Ask Us Anything About Cooking While Social Distancing

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Hello! It is a very confusing and scary time, and while there is much discussion about the benefits of social distancing—which cannot be overstated—during the COVID-19 pandemic, there’s less talk about what self-quarantining and isolation means on a lived, day-to-day level for most people. Social distancing affects all parts of daily life, including mental health, finances, and food. I, along with several members of the Autostraddle team, want to help you out with that last one!

Not everyone is used to cooking for themselves every day. Lack of access to certain ingredients, the ripple effects of panic buying, and limited ability to be outside of the home add even more strains even for experienced cooks. We are here to help! Ask us anything at all about cooking, food, meal prep, etc. right here in the comments of this post, and we will answer to the best of our ability.

Need help figuring out what to prioritize buying at the grocery store? Want to know what to make with what you already have? Wanna make pasta sauce from scratch with mostly/entirely shelf-stable ingredients? Want to know the best way to still eat fruits and vegetables during self-quarantine? Need ideas for what to do with all the random shit in your freezer? How about alcoholic and non-alcoholic beverages that you can make for happy hour at home? How to stock your pantry on a budget? Pickling—what’s that about? I’ve got you on all of these and more! Be as specific or general as you want!

Here are some more of the other topics our team members can offer advice on:

Himani: vegan cooking; what to do with random produce/non-meat foods when that’s all you can find in the supermarket

Al(aina): baking; quick meals using mostly canned shit; SOUP; stock making; and the joy of setting your table

Kamala: making a dish with whatever you have in your fridge/pantry; elevating your pre-prepared meal (frozen or bagged or instant noodles etc); how to make different sauces to put on the same base food; I can do variations on a theme (like 5 ways to eat your frozen broccoli)

Sally: what to do with a lot of flour; how to make things taste better by adding lots of sherry

Vanessa: baking; making fun meals for kids; alison roman; general “i have these things in my fridge/pantry what should i make” vibes

If you have a question for a specific person, feel free to include our name in your comment since we will be ctlr+f-ing ourselves. But feel free to ask general questions for the group! Even if you have a question about something that isn’t mentioned here! We collectively have a lot of kitchen knowledge, tips, and tricks to share!

Right now, Autostraddle needs your support as much as ever. We are seeing our role expand as the world moves online in search of community, and we’re working to be here for you. If you donate or join A+, you will help us keep doing our work building queer community and getting queer, BIPOC, and trans writers paid. We know there are many worthy causes, but if you can, please consider donating or joining A+ because your gift will help support our writers and staff, as well as our efforts to provide resources, entertainment, and community to our family of readers like you, always and especially during this time. Thank you for anything you can give!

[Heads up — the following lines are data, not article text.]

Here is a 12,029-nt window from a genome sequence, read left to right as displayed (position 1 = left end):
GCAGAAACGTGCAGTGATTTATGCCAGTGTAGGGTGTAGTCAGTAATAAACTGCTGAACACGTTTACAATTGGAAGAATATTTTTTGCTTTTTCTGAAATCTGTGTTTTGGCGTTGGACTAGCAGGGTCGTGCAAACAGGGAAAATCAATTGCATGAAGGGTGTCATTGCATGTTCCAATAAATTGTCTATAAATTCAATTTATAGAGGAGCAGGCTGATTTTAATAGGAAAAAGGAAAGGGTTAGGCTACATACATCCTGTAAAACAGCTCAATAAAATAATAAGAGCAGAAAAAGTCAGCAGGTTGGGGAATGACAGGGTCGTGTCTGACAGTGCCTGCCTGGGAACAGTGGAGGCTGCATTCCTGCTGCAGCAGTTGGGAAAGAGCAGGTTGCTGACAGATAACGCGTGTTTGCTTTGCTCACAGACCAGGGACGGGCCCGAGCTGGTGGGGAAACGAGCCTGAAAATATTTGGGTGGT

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Kayla Kumari Upadhyaya

Kayla Kumari Upadhyaya is the managing editor of Autostraddle and a lesbian writer of essays, short stories, and pop culture criticism living in Orlando. She is the assistant managing editor of TriQuarterly, and her short stories appear or are forthcoming in McSweeney's Quarterly Concern, Joyland, Catapult, The Offing, and more. Some of her pop culture writing can be found at The A.V. Club, Vulture, The Cut, and others. You can follow her on Twitter or Instagram and learn more about her work on her website.

Kayla has written 837 articles for us.


  1. LENTILS are one of the things I have in my kitchen that should probably be very useful right now but I’m feeling uninspired about how to use them! I’ve got both red split lentils and whole green lentils, and I’m vegetarian. What are some things I can do with them with flexible ingredients/ingredients I’m likely to already have?

    • okay: grain bowl! start with rice:farro/quinoa/couscous, lentils, a pickled veg, a roasted root veg, a dollop of your fav creamy condiment!

    • i second the grain bowl suggestion and also one simple way to add some more flavor to lentils is to cook them in veggie stock instead of water! also, curried lentils are super flavorful and easy. toast garlic, coriander seeds, and cumin in olive oil. add a can of crushed tomatoes, ground or fresh ginger, ground turmeric and cook together for a few minutes. add lentils and water (or stock), cook lentils, then finish with coconut milk. can be eaten by themselves or as a base for roasted veggies. if you don’t have all the spices, you can skip some of them or use a curry paste instead.

    • my main hot tip for lentils is that they generally really like a generous squeeze of lemon juice before serving! maybe if lemon juice isn’t an option right now, a dash of apple cider or balsamic vinegar would also work (depending on the other flavours in the dish)

    • Red lentil and carrot soup is a great one!

      Sauté 1 leak (white part) + garlic + fresh ginger (if you’ve got it) in oil *slowly*. Don’t let it colour. Add rinsed red lentils, chopped carrots and boiling water. Spice with salt, pepper, and whatever you’d like. I like to add some cardemom, fenugreek, piment. More ginger. Chilli if you want. Yeast flakes. Boil gently for 20-30 minutes. Stick the hand blender in. Add water if it’s to thick or let it boil without a lid if it’s to thin.